Tom's Blog

Monday, November 9, 2009

Great time for prairie planting

Now that the seeds have all been collected, work turns to getting these seeds on the ground. After an unsettled October, the weather has turned great, and prairie planting can be done.

For over 10 years, Kathie and I have been helping Madison Audubon Society plant prairies at their Goose Pond Sanctuary. Seed collecting begins in early September and continues through early November. Once the seeds are dry, there is lots of seed cleaning work, with the hammer mill, the fanning mill, and various other seed screening activities. The goal is to get the seeds into a state so that they can go into seed mixes and get distributed on the ground. Some species can be virtually purified (for instance: stiff gentian, wild indigo, potentilla, milkweeds), whereas others need only be stripped from seed heads and given a partial cleaning (for instance, most goldenrods and asters).

This year, Madison Audubon planted 9 acres of new prairie at Erstad Prairie, a 60 acre site 3 miles NE of Goose Pond. Erstad Prairie is adjacent to Schoeneberg's Marsh, a 585-acre Waterfowl Production Area of the U.S. Fish and Wildlife Service, and is a prime nesting site for yellow-headed blackbirds and black terns.

About 30 people participated. Some spent their time making seed mixes or finishing the seed cleaning, some helped plant the prairie, and others did both. The weather was unusually fine and the job got done expeditiously.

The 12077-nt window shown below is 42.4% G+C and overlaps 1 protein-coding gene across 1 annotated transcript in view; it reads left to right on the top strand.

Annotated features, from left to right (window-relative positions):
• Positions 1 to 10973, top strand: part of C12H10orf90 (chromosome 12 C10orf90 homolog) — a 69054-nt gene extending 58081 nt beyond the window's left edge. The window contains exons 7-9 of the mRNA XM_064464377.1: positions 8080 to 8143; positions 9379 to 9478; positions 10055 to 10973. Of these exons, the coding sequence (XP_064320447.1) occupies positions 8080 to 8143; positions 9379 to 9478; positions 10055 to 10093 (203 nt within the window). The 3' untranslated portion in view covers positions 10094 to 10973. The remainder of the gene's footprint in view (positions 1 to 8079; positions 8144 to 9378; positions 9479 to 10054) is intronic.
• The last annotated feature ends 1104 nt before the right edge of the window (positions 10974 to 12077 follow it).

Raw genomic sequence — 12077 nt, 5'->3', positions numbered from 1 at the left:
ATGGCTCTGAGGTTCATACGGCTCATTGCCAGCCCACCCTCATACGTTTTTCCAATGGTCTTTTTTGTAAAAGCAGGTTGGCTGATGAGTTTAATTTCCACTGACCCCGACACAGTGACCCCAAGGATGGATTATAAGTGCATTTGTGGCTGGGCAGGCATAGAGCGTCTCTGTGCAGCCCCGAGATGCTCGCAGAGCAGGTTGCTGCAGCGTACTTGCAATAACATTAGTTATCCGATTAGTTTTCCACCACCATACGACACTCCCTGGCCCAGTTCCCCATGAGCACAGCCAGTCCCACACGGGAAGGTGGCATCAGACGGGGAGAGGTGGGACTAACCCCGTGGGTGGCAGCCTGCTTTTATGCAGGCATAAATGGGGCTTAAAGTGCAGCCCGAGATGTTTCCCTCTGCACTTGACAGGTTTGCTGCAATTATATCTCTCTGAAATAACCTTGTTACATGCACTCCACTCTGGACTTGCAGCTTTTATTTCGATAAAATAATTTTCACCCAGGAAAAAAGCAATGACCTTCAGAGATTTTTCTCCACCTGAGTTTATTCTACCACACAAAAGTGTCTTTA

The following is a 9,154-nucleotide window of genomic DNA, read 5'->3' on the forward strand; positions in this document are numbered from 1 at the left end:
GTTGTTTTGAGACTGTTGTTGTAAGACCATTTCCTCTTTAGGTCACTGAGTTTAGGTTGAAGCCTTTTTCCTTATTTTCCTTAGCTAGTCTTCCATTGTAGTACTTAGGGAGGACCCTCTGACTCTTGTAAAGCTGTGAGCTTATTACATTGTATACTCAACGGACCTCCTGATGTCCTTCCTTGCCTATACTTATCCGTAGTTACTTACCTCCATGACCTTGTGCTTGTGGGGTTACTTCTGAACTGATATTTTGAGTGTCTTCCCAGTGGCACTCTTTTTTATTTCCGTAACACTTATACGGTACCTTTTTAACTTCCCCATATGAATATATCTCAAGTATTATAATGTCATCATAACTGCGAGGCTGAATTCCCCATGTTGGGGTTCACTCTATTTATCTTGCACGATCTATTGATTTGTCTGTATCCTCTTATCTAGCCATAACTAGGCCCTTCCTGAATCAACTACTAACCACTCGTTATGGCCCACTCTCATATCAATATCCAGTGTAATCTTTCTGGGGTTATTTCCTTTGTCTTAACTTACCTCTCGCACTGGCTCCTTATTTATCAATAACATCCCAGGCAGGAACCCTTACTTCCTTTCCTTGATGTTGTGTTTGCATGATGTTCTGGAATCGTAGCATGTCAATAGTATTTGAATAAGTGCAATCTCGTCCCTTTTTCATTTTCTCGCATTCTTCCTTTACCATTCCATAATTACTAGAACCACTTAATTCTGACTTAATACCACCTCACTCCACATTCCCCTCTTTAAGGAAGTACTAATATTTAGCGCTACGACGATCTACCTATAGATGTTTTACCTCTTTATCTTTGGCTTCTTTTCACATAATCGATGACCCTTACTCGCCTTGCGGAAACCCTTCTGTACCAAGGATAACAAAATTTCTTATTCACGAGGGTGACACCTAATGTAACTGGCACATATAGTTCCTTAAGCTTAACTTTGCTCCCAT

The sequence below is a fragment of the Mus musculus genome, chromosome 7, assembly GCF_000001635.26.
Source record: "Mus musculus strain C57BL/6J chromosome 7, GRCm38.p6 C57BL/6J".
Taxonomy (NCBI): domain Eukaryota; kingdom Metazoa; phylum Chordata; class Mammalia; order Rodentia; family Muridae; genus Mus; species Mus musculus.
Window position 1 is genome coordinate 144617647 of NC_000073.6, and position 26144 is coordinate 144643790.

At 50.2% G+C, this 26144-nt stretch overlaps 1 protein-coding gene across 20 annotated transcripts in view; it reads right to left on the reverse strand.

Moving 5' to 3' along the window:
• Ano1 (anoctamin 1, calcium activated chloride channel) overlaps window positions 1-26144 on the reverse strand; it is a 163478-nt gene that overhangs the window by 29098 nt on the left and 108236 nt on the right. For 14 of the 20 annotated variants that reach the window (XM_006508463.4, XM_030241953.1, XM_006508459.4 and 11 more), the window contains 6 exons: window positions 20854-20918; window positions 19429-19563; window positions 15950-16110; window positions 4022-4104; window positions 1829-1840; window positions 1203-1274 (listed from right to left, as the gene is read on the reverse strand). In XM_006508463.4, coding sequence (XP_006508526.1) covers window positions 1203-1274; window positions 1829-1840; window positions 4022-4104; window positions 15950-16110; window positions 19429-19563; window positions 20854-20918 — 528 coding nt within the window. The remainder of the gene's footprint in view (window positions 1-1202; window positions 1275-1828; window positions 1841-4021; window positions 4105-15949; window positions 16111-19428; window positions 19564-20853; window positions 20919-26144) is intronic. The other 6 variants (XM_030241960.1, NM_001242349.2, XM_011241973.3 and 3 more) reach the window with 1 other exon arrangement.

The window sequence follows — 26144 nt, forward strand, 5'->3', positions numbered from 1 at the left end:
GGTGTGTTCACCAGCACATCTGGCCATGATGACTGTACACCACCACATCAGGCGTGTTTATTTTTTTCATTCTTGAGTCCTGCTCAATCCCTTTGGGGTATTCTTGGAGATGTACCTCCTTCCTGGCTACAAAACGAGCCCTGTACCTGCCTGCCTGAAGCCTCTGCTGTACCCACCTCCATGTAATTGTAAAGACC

The "field" had been planted last fall to winter wheat, which was harvested in mid-summer. Later, the whole field was sprayed with glyphosate herbicide to kill the annuals and other plants which grew this summer. At the time of planting, most of the field was bare, with occasional annuals which had already died out.

The field had been marked off in 1/2 acre parcels. Five buckets of prairie seed were used for each parcel, plus another bucket that contained some of the heavier species mixed with cracked corn as a carrier. Two people were assigned to each parcel. Each person had the responsibility of hand broadcasting the seeds from two buckets, and the fifth bucket was shared. One challenge here was to be sure you kept within your own parcel. Large red traffic cones are placed at each corner as guides. You start out at one corner, walk toward the other, throwing seeds out as you go. The other challenge is to make the seed last through the whole parcel. After a bit of time, you get the feel for how well the seeds are going to last.

We started planting about 1:00 PM and were finished around 2:30 PM. In all, a great day!


Blogger savannagain said...

Were you seeding directly over the duff layer, or were you filling in bare spots? Will the seed germinate over all that thatch?

November 12, 2009 at 10:50 AM  

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